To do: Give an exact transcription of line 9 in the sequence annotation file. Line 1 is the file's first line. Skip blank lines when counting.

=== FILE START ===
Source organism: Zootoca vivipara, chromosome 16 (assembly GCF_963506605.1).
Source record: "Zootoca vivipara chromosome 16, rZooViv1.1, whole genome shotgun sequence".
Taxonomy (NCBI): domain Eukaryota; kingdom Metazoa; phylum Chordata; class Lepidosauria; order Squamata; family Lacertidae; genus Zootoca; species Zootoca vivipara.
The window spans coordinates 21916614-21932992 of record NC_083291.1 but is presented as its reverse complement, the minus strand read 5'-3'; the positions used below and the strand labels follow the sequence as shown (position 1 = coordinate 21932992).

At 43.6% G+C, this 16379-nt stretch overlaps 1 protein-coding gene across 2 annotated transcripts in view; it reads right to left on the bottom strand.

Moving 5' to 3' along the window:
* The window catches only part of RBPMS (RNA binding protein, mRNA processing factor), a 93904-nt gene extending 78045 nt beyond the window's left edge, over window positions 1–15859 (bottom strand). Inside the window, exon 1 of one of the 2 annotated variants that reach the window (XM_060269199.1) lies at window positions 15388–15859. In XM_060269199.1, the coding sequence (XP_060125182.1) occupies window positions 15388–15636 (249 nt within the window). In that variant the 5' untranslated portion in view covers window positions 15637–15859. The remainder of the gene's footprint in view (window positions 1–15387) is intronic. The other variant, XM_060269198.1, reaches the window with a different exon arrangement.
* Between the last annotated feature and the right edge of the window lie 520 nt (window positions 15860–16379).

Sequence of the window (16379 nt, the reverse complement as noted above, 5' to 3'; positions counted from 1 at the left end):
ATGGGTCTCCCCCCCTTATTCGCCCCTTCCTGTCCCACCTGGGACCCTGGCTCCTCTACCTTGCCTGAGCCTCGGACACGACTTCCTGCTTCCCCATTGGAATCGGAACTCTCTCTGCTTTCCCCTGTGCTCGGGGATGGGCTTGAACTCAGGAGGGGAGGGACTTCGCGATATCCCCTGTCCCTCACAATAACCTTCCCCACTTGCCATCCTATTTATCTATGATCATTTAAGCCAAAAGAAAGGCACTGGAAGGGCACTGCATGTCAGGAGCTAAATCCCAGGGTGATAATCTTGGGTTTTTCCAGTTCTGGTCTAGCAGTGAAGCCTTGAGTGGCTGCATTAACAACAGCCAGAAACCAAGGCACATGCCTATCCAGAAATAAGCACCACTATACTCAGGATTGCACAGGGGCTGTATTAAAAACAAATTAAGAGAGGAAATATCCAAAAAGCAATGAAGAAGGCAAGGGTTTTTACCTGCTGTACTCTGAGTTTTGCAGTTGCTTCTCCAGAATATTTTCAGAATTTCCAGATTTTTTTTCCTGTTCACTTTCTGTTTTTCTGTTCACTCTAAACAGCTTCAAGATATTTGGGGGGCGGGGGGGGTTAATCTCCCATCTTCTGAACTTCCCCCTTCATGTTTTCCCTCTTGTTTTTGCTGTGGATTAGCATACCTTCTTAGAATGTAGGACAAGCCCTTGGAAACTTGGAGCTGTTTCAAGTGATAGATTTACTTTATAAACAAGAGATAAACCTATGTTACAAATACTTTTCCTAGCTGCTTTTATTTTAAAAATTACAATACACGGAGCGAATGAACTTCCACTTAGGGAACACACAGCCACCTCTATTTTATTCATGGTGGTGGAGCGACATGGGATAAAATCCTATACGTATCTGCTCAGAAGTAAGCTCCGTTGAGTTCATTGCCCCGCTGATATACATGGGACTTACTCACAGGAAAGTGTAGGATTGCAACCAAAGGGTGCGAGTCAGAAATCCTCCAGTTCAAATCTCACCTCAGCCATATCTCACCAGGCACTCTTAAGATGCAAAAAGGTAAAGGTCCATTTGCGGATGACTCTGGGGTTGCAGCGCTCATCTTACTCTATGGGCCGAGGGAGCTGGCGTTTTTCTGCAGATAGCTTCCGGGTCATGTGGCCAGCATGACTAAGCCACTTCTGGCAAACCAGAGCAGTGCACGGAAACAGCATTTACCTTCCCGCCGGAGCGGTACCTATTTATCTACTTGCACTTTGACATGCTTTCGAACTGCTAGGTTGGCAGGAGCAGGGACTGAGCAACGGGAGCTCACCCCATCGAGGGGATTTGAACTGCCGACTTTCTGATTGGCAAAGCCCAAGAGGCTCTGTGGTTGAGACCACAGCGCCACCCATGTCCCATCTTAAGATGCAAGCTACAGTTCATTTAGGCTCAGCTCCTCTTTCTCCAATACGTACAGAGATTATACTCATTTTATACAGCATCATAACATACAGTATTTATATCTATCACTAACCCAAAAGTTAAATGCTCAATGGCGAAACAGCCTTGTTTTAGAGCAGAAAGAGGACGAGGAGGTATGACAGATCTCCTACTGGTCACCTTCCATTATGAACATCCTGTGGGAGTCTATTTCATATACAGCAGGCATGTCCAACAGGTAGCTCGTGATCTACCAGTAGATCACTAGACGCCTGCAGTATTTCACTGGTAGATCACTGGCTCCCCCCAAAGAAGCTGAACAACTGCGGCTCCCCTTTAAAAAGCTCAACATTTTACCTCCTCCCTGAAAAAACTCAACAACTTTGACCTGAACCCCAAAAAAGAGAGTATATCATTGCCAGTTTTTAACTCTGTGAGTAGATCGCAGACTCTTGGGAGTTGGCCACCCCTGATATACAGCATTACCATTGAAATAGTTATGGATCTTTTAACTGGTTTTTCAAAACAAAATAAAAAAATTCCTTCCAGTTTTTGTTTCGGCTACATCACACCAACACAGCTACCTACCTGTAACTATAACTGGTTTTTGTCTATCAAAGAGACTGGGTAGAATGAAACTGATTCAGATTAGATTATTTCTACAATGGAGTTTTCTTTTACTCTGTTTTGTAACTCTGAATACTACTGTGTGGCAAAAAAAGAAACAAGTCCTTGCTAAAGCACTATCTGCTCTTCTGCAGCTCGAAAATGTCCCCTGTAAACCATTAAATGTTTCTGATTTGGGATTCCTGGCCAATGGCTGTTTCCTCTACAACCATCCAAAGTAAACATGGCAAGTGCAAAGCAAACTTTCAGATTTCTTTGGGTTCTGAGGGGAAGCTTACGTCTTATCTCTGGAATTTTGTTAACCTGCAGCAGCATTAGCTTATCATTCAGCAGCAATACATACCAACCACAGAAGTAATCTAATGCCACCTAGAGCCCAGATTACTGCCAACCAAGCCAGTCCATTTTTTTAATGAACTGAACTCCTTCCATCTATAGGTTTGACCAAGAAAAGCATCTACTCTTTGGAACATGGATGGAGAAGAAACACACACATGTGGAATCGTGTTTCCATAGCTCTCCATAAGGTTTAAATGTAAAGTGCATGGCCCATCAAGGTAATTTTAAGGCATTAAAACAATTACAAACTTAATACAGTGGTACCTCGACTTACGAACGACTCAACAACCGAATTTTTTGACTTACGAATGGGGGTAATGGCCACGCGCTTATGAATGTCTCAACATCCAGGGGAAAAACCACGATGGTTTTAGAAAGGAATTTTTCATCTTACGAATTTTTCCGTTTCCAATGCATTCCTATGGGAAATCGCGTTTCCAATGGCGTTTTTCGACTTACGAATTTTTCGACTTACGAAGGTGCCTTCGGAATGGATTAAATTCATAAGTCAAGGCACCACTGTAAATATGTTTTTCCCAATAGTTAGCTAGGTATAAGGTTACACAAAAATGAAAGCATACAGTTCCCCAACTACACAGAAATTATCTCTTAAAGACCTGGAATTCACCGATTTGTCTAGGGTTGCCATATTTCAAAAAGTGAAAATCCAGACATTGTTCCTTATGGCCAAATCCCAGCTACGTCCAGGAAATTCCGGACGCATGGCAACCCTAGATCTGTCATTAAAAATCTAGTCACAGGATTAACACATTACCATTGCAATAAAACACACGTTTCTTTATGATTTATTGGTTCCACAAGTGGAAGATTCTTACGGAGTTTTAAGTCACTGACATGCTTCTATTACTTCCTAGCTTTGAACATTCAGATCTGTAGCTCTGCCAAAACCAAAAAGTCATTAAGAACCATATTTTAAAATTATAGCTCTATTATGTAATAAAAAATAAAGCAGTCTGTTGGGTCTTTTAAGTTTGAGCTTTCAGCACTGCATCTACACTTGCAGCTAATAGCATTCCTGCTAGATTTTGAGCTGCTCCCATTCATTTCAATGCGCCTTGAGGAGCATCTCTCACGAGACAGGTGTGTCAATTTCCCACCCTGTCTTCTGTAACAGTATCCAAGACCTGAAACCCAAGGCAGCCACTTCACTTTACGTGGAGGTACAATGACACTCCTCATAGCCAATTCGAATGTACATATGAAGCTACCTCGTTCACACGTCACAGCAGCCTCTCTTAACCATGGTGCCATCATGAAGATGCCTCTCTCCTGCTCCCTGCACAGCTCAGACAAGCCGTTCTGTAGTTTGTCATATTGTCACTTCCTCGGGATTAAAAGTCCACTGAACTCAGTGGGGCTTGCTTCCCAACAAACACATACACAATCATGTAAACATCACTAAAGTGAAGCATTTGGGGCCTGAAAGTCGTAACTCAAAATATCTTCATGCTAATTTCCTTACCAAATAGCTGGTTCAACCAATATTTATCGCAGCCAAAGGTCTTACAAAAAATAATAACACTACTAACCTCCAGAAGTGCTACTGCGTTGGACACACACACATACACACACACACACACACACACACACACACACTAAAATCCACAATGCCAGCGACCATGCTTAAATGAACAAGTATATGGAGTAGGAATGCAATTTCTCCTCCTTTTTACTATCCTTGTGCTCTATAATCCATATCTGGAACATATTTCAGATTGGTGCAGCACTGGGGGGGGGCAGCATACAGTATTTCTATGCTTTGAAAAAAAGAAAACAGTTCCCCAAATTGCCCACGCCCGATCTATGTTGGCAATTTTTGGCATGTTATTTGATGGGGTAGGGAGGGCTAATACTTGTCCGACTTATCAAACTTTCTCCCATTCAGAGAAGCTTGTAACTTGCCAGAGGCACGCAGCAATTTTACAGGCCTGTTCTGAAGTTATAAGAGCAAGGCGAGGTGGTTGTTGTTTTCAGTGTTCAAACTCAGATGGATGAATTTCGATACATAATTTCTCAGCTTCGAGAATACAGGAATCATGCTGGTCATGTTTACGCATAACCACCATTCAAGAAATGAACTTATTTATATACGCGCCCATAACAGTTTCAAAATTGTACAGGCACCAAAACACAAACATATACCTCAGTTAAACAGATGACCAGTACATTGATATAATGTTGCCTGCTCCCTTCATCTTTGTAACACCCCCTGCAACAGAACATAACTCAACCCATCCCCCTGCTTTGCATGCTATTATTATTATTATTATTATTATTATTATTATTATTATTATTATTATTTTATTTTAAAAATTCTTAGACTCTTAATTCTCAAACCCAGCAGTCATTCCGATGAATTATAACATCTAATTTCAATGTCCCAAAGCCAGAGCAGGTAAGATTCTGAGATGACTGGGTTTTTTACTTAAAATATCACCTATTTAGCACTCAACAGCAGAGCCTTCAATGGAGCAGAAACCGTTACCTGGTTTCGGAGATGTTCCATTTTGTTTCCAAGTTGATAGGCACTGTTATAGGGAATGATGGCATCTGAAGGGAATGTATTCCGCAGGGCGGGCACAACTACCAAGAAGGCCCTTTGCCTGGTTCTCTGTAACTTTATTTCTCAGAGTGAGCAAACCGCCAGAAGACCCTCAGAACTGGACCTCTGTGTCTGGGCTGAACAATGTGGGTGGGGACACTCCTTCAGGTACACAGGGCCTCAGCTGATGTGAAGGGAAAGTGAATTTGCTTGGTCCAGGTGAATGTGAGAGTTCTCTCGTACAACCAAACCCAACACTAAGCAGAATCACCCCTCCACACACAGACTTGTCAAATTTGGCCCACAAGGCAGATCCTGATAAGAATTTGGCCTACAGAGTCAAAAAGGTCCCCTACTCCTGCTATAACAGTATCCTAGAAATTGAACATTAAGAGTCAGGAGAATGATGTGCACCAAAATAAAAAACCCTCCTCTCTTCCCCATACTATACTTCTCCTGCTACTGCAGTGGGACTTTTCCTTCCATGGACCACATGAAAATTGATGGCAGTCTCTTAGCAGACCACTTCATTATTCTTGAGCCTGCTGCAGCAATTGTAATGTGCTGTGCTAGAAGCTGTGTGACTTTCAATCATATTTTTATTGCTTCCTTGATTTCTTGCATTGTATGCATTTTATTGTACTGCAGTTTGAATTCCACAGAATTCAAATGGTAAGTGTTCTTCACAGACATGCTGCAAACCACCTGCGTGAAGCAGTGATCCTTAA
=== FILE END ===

Sequence of the window (16379 nt, the reverse complement as noted above, 5' to 3'; positions counted from 1 at the left end):